Prohibitory notices issued to MNS chief Raj Thackeray under the Criminal Procedure Code, 1973 and the Bombay Police Act, 1951 are said to have played a major role in toning down his fervour for the rasta roko anti-toll protest today.
The notices, issued on Tuesday to Thackeray and various other MNS workers, warned party officials that orders for preventive arrests and to prohibit assembly were issued under sections 37 (3) along with 10 (2) of the Bombay Police Act. The sections, read together, empower cops to put those violating the law behind bars for three days.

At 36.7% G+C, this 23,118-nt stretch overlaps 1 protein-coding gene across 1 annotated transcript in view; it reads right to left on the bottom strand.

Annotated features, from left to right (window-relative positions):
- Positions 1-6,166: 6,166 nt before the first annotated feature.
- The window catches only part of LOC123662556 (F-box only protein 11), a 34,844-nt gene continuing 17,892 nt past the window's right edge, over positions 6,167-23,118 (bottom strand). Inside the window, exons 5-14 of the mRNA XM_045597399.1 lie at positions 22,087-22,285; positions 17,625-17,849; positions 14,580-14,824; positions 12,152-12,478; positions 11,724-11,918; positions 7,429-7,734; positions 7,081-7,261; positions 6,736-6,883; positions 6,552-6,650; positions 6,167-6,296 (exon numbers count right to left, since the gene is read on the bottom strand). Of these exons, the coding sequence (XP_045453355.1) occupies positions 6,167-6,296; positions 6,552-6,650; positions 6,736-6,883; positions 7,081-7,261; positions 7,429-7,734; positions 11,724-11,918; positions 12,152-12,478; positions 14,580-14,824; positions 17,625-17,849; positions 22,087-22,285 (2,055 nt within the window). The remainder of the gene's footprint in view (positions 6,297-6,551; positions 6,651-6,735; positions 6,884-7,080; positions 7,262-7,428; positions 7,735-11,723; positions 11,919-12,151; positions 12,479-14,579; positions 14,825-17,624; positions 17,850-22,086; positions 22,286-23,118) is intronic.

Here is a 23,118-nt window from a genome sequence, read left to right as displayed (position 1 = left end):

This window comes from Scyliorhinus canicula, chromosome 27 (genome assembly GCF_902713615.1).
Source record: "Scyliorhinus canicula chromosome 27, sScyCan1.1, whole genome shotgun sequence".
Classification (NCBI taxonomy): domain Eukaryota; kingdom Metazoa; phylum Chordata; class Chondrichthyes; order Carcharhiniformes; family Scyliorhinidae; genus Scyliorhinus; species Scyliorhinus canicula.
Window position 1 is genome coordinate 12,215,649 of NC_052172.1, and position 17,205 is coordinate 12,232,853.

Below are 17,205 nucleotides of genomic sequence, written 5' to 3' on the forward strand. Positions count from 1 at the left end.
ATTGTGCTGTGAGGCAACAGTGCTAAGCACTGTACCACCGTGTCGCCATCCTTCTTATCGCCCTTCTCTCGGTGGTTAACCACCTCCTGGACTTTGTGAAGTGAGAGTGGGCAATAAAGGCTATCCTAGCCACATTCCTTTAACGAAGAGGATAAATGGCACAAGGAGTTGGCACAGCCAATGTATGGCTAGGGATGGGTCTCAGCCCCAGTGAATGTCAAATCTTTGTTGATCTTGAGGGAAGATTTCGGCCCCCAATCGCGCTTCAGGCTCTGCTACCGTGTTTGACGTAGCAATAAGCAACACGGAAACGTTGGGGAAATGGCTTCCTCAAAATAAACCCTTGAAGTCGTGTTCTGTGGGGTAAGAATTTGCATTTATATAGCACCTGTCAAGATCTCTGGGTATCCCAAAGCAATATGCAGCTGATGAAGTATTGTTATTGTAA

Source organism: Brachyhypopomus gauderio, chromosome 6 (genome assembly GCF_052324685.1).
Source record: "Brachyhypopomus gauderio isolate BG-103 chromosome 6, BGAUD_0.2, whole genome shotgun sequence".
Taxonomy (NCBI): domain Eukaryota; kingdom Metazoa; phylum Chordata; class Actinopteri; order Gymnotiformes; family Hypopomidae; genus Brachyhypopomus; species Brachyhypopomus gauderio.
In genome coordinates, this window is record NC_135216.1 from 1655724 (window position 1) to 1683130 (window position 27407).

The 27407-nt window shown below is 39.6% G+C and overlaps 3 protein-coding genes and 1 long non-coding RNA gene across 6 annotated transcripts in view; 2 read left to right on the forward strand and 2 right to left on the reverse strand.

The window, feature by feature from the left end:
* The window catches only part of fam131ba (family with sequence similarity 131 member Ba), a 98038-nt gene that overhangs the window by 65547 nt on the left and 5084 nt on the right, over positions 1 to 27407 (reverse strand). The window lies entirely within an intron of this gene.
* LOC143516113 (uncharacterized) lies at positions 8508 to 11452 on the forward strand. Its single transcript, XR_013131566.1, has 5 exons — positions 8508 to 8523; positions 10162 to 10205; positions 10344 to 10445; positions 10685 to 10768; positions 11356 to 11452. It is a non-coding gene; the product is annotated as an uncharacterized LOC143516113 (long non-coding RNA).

Another important factor for the mellow response was the police’s reminder of a Supreme Court judgment, which puts the onus of paying for destruction of public property on agitators. Sources from the MNS say party leaders were worried that anti-party elements might cause deliberate violence for which the MNS would end up paying.
A government official further claimed, “If violence occurs, the party would also find it difficult to defend itself in a petition filed recently in the apex court, demanding de-recognition of the MNS as a political party.
To save the party from irreparable damage, Thackeray decided to relent.” About Thackeray’s claim that someone from the chief minister’s office (CMO) was in constant touch with him, the official said that except CM Prithviraj Chavan, no one else could have spoken to him.